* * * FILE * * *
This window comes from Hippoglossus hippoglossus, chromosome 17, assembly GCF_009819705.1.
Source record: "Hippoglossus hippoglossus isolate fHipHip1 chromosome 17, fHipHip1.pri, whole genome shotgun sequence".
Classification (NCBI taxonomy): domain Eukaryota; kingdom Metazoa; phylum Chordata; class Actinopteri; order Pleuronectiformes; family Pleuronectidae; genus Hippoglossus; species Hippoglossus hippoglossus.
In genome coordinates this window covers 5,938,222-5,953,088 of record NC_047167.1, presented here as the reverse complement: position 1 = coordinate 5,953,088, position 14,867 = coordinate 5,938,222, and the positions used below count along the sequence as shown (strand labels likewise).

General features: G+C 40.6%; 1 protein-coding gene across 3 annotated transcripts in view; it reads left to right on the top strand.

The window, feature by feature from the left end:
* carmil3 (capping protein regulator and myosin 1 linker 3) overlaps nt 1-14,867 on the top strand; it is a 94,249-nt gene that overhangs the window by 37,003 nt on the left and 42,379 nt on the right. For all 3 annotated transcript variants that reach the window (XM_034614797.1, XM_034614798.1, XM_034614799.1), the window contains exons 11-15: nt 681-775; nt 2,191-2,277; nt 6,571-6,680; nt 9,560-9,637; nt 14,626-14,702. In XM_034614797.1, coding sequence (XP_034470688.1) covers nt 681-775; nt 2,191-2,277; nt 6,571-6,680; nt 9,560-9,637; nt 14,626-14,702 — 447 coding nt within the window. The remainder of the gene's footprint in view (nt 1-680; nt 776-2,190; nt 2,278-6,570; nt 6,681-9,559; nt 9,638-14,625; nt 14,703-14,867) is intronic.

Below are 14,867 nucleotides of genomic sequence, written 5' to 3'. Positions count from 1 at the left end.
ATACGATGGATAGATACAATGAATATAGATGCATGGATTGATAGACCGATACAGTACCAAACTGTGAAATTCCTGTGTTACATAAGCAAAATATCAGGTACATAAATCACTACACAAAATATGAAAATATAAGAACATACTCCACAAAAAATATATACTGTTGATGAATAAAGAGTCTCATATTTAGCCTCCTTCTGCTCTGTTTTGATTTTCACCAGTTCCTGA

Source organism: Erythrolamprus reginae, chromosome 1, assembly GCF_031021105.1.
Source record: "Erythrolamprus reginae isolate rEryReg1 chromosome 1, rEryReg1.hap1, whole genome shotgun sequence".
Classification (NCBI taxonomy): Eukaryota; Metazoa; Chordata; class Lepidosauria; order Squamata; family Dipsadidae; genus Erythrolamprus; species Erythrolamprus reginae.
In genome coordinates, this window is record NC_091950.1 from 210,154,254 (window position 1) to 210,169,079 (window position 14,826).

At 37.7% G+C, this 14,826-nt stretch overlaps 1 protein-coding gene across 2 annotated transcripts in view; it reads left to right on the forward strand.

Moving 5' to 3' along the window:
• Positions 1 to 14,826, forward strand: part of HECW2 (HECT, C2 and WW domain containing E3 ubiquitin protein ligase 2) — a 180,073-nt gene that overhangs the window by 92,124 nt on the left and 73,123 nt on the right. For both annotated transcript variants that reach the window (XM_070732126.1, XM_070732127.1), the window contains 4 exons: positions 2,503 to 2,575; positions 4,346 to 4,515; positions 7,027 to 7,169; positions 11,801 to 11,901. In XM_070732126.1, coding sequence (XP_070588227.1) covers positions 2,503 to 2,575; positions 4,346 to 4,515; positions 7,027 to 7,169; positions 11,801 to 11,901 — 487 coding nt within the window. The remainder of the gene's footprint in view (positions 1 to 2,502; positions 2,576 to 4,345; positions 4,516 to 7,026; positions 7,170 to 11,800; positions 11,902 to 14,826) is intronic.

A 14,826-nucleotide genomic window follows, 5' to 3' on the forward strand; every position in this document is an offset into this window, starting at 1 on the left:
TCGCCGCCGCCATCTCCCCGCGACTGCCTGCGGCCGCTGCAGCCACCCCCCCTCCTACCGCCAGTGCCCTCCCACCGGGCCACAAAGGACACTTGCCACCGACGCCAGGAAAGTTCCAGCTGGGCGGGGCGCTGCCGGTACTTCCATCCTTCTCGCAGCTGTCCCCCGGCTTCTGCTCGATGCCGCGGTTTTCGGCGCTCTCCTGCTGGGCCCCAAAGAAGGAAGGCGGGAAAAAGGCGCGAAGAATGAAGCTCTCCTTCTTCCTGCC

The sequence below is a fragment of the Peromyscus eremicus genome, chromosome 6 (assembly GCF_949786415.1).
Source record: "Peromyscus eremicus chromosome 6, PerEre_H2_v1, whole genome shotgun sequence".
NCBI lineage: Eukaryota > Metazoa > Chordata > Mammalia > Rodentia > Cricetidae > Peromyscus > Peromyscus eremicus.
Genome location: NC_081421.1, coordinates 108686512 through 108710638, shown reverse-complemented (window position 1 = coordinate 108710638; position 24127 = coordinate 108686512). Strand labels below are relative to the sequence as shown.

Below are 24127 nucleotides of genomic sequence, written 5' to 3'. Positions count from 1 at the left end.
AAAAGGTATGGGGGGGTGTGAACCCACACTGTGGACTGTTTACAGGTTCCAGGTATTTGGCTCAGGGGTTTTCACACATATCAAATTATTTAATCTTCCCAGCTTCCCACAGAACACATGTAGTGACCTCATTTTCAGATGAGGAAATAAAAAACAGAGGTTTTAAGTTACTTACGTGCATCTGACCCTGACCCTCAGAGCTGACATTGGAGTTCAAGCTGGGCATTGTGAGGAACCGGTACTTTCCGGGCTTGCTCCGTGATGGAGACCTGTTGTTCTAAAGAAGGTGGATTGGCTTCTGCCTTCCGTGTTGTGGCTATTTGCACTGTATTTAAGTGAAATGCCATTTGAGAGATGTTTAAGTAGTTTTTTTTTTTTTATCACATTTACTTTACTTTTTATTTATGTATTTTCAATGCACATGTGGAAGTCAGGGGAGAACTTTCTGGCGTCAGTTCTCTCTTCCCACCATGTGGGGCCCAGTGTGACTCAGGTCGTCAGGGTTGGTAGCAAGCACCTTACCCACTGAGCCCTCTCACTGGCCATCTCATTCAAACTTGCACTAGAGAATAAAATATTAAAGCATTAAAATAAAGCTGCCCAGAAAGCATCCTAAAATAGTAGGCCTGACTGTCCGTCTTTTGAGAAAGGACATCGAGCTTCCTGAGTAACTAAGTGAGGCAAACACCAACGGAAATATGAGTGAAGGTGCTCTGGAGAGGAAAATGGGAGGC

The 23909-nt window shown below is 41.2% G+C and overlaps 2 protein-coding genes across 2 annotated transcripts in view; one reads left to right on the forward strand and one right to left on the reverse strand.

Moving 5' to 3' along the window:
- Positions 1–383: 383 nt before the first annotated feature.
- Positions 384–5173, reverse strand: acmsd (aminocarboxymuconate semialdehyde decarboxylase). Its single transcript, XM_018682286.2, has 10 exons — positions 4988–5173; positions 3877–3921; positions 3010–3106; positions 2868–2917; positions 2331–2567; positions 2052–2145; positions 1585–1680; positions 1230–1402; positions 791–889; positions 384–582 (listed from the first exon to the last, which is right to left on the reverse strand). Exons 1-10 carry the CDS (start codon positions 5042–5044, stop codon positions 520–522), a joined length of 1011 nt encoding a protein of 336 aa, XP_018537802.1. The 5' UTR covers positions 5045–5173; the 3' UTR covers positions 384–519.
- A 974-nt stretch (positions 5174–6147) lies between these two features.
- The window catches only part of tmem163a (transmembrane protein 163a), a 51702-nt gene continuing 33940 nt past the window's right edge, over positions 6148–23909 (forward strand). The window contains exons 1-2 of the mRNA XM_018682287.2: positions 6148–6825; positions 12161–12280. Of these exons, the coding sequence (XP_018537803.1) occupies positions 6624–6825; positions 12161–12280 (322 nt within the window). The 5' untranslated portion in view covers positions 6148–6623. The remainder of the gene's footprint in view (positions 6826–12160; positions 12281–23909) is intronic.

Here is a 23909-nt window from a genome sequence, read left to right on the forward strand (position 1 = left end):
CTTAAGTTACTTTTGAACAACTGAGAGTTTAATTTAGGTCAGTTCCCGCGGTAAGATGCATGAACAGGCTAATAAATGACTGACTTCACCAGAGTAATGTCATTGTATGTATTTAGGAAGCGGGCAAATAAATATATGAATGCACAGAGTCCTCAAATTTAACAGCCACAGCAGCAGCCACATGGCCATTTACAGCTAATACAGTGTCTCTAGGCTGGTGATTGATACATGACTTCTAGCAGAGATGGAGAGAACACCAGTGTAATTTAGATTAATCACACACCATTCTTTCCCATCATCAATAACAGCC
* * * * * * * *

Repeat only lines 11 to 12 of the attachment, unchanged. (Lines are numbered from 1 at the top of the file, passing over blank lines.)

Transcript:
Source record: "Erythrolamprus reginae isolate rEryReg1 chromosome 1, rEryReg1.hap1, whole genome shotgun sequence".
Classification (NCBI taxonomy): Eukaryota; Metazoa; Chordata; class Lepidosauria; order Squamata; family Dipsadidae; genus Erythrolamprus; species Erythrolamprus reginae.